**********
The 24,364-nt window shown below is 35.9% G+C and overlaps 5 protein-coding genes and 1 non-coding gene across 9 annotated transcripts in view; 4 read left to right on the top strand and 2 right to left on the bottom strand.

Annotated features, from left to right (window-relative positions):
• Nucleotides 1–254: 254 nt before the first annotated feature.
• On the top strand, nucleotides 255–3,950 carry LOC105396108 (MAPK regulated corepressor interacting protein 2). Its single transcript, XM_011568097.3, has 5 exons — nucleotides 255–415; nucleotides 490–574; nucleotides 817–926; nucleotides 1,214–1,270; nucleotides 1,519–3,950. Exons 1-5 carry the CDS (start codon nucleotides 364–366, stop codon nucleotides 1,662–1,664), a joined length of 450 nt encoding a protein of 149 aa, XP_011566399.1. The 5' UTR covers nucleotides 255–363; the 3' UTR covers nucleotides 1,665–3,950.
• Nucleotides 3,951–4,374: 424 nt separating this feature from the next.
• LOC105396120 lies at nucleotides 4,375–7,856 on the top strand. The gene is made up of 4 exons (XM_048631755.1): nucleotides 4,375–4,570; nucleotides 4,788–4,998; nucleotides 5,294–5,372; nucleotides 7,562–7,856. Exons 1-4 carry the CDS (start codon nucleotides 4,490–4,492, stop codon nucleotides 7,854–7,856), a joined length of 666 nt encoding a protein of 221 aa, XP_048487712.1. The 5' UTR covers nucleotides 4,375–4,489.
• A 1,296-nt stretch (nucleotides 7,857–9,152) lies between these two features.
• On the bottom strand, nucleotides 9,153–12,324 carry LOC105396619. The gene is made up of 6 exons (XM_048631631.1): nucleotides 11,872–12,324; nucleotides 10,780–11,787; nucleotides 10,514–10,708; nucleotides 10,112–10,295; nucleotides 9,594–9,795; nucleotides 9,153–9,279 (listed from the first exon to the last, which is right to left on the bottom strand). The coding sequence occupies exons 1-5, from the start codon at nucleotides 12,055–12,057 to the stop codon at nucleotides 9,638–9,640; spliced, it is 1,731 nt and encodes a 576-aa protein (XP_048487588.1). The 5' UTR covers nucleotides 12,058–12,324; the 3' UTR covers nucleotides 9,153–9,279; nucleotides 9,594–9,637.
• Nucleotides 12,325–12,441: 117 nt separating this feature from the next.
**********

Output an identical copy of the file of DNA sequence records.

The 24,364-nt window shown below is 35.9% G+C and overlaps 5 protein-coding genes and 1 non-coding gene across 9 annotated transcripts in view; 4 read left to right on the top strand and 2 right to left on the bottom strand.

Annotated features, from left to right (window-relative positions):
• Nucleotides 1–254: 254 nt before the first annotated feature.
• On the top strand, nucleotides 255–3,950 carry LOC105396108 (MAPK regulated corepressor interacting protein 2). Its single transcript, XM_011568097.3, has 5 exons — nucleotides 255–415; nucleotides 490–574; nucleotides 817–926; nucleotides 1,214–1,270; nucleotides 1,519–3,950. Exons 1-5 carry the CDS (start codon nucleotides 364–366, stop codon nucleotides 1,662–1,664), a joined length of 450 nt encoding a protein of 149 aa, XP_011566399.1. The 5' UTR covers nucleotides 255–363; the 3' UTR covers nucleotides 1,665–3,950.
• Nucleotides 3,951–4,374: 424 nt separating this feature from the next.
• LOC105396120 lies at nucleotides 4,375–7,856 on the top strand. The gene is made up of 4 exons (XM_048631755.1): nucleotides 4,375–4,570; nucleotides 4,788–4,998; nucleotides 5,294–5,372; nucleotides 7,562–7,856. Exons 1-4 carry the CDS (start codon nucleotides 4,490–4,492, stop codon nucleotides 7,854–7,856), a joined length of 666 nt encoding a protein of 221 aa, XP_048487712.1. The 5' UTR covers nucleotides 4,375–4,489.
• A 1,296-nt stretch (nucleotides 7,857–9,152) lies between these two features.
• On the bottom strand, nucleotides 9,153–12,324 carry LOC105396619. The gene is made up of 6 exons (XM_048631631.1): nucleotides 11,872–12,324; nucleotides 10,780–11,787; nucleotides 10,514–10,708; nucleotides 10,112–10,295; nucleotides 9,594–9,795; nucleotides 9,153–9,279 (listed from the first exon to the last, which is right to left on the bottom strand). The coding sequence occupies exons 1-5, from the start codon at nucleotides 12,055–12,057 to the stop codon at nucleotides 9,638–9,640; spliced, it is 1,731 nt and encodes a 576-aa protein (XP_048487588.1). The 5' UTR covers nucleotides 12,058–12,324; the 3' UTR covers nucleotides 9,153–9,279; nucleotides 9,594–9,637.
• Nucleotides 12,325–12,441: 117 nt separating this feature from the next.